*The following guidance is general rather than specific engineering advice.
Choose appropriate ventilation
Increase natural ventilation
If feasible open all; windows, doors and vents, aim for crossflow if possible. Crossflow is approximately 10x more effective than single sided openings.
Pro – Ultimate DIY, lowest cost option, effect can be excellent eg. 16-25 air changes per hour (ACH) in moderate conditions (ref required).
Con – Potentially unreliable, dependent on human vigilance. Not always feasible, maybe noisy or un-private and room pre-heat or intermittant room purging may be required in winter. Care required to avoid directing contaminated air towards sub-groups of occupants eg. kitchen staff in a cafe may be at increased risk if infective air goes through the kitchen.
Improve mechanical ventilation (HVAC)
Increase fresh air, eliminate recirculation, improve filters. Adopt ASHRAE 2023 Control of Infectious Aerosols recommendation (below). Eg. 20 L/sec/person clean air in each office room.
Pro – Reliable, excellent air mixing, virus/particle dilution and extraction.
Con – Technician required, may increase thermal load.
Con – Potentially unreliable, sometimes turned off due to noise. Filter/Fan air direction can paradoxically increase transmission by capturing (entraining) and blowing contaminated air towards susceptible people. Note that fan mixing alone (eg. back-to-back domestic heatpump) does not contribute to clean air changes per hour.
Use germicidal ultra-violet light (GUV), above head height –especially for locations where masks not worn.
Can provide very high clean air changes equivalent, very cost effective, approaching outdoor ‘safety’ condition. GUV systems are widely used in healthcare and airports and are considered safe with no direct UV exposure.
Pro – Reliable, very effective and very cost effective, generally silent, no filters required, inactivates virus, kills bacteria in the air before transmission.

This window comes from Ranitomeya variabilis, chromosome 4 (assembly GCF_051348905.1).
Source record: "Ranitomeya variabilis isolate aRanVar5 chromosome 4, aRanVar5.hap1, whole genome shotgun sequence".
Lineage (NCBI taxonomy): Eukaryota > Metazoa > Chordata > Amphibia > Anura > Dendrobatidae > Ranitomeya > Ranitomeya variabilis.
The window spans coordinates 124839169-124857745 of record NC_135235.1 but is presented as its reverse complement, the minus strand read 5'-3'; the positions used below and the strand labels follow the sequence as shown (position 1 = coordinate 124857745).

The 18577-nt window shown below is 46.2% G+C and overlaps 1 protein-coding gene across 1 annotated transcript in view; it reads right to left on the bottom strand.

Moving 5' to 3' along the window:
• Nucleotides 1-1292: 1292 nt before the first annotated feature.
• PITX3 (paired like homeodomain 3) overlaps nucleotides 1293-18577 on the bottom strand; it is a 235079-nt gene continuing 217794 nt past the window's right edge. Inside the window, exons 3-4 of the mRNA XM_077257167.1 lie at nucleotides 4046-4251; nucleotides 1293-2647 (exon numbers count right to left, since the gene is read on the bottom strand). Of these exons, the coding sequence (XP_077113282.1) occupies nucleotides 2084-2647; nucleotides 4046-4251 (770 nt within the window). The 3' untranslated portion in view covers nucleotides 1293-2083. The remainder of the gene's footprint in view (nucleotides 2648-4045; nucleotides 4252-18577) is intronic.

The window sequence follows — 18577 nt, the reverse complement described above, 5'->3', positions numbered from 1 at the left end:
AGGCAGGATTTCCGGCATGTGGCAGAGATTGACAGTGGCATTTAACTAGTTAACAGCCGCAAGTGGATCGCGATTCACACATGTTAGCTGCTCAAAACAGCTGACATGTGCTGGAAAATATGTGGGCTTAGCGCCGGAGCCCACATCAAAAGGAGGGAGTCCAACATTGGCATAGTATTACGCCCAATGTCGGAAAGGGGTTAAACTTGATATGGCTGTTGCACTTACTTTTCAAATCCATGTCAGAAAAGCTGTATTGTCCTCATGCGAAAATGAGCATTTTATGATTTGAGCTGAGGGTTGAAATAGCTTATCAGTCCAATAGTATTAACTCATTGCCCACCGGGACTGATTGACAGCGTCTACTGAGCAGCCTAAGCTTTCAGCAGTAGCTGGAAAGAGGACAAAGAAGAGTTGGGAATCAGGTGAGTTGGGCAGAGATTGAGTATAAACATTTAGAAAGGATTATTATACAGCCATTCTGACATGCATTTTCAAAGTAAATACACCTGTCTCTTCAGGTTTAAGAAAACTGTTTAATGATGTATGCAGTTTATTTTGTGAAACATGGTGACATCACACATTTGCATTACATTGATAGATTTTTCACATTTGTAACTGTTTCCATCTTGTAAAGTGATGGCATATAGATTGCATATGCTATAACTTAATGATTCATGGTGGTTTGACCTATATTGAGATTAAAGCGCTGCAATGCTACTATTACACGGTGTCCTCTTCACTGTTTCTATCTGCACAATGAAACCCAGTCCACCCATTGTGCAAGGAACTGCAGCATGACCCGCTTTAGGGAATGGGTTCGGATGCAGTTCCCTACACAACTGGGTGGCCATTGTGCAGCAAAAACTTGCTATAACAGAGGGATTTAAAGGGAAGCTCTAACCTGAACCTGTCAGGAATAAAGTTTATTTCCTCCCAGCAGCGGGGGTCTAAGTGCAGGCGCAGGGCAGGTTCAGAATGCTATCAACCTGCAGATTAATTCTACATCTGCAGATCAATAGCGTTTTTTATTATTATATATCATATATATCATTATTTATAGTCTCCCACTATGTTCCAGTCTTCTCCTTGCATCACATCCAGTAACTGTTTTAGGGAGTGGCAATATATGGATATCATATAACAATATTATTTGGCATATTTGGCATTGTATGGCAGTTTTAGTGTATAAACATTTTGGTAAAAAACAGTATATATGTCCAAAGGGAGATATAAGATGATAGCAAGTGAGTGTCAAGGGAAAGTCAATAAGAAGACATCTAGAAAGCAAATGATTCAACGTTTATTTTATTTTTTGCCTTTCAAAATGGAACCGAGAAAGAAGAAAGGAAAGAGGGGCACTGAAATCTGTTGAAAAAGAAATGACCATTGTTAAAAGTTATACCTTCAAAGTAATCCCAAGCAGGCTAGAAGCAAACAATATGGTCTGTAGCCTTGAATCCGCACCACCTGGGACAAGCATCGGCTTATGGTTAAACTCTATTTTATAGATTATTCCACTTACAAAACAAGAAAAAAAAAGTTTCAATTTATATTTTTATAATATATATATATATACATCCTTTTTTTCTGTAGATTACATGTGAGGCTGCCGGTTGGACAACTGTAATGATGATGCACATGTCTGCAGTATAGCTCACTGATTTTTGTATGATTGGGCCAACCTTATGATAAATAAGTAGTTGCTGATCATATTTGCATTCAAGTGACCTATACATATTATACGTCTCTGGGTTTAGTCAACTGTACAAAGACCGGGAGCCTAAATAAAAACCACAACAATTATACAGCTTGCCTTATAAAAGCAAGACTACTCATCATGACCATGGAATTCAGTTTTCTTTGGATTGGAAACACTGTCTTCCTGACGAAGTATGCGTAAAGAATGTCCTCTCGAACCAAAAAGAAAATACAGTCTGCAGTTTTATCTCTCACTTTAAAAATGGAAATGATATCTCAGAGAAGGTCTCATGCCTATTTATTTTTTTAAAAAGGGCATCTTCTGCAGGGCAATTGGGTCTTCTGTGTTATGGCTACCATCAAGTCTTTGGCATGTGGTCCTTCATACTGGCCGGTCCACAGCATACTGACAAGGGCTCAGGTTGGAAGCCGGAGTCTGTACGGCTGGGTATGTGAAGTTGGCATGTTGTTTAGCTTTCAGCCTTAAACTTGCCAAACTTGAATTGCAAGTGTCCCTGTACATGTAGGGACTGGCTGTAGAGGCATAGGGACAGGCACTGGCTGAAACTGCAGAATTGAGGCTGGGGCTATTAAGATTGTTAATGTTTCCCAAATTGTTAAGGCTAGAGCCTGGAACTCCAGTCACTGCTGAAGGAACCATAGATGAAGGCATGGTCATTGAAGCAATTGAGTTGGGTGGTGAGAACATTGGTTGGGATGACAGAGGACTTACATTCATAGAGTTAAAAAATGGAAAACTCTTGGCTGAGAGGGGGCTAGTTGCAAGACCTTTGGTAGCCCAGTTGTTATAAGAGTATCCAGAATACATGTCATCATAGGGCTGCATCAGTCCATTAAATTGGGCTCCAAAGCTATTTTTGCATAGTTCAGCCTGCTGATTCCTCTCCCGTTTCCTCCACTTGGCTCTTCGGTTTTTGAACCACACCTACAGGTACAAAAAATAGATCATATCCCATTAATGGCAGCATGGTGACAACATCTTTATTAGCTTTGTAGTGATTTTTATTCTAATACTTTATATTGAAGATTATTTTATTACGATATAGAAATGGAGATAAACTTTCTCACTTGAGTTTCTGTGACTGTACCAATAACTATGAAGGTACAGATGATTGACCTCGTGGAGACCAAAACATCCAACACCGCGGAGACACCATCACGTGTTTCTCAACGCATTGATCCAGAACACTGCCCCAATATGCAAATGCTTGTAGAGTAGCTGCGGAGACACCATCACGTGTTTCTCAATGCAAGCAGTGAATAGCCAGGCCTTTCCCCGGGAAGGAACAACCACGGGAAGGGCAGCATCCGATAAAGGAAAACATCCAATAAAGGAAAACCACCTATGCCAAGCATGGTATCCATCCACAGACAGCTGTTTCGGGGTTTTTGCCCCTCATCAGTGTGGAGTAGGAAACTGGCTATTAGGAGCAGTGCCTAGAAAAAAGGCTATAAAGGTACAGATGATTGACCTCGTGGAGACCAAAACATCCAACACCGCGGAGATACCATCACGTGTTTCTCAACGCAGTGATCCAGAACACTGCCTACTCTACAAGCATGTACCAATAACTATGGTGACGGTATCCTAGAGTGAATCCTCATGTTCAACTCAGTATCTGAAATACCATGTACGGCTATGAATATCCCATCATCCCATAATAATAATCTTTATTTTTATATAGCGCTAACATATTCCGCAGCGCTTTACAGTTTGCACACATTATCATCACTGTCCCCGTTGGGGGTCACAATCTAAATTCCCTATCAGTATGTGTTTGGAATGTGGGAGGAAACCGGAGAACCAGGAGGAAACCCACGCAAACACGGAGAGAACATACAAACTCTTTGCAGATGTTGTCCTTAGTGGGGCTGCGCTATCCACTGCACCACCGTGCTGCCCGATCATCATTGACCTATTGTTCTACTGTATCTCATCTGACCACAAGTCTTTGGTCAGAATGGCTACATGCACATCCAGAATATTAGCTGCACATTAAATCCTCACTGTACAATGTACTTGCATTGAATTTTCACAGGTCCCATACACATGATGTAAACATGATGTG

Con – Specialist help required. Some (2 ACH) fresh air required.
Find and remove stagnant air
This room cross section with ceiling air supply (top left) and ceiling exhaust (top right) reveals the location of relatively stagnant air (in red) despite HVAC. Such areas of stagnant air will almost certainly be found (eg. by measuring CO2) even with correctly working HVAC.
What this implies is that HVAC designed to supply 6 air changes per hour may only be supplying 3 or 2 or less air changes to these areas with elevated CO2 levels. Extra air treatment eg. filtering (ideally HEPA), or fan/mixing will be required to level up these stagnant air zones.
Whichever methods are chosen, airflow should ideally be appropriate to achieve 600ppm CO2 or less over a workday (CDC USA and Education NZ both suggest 800ppm). Notice that this is not a guideline or a building standard but an ongoing performance requirement.
Match ventilation to room occupancy
The scenario shown below shows too little ventilation causing the decline of room protection.
Rising warm air (stack effect convection) offers temporary room protection but the cloud of infective air gets lower, eventually filling the room. Inadequate ventilation allows virus clouds (and CO2) to build up in the room. As long as this imbalance continues, virus levels can increase.
Mask to avoid close range infection
Figure 5. While transmission of SARS-CoV-2 is by an airborne route, the infectious dose at close range is higher than at a distance, but the viral load of virus-laden particles in a closed room can build up. The use of CO2 concentration is a helpful guide to identifying poor air exchange (“stale air”) in a room, but it won’t help you avoid close-range aerosol transmission and infection. Only a mask can help avoid that.
Ventilation, masking, distancing, filtering and UV disinfection all suppress transmission of virus and COVID-19.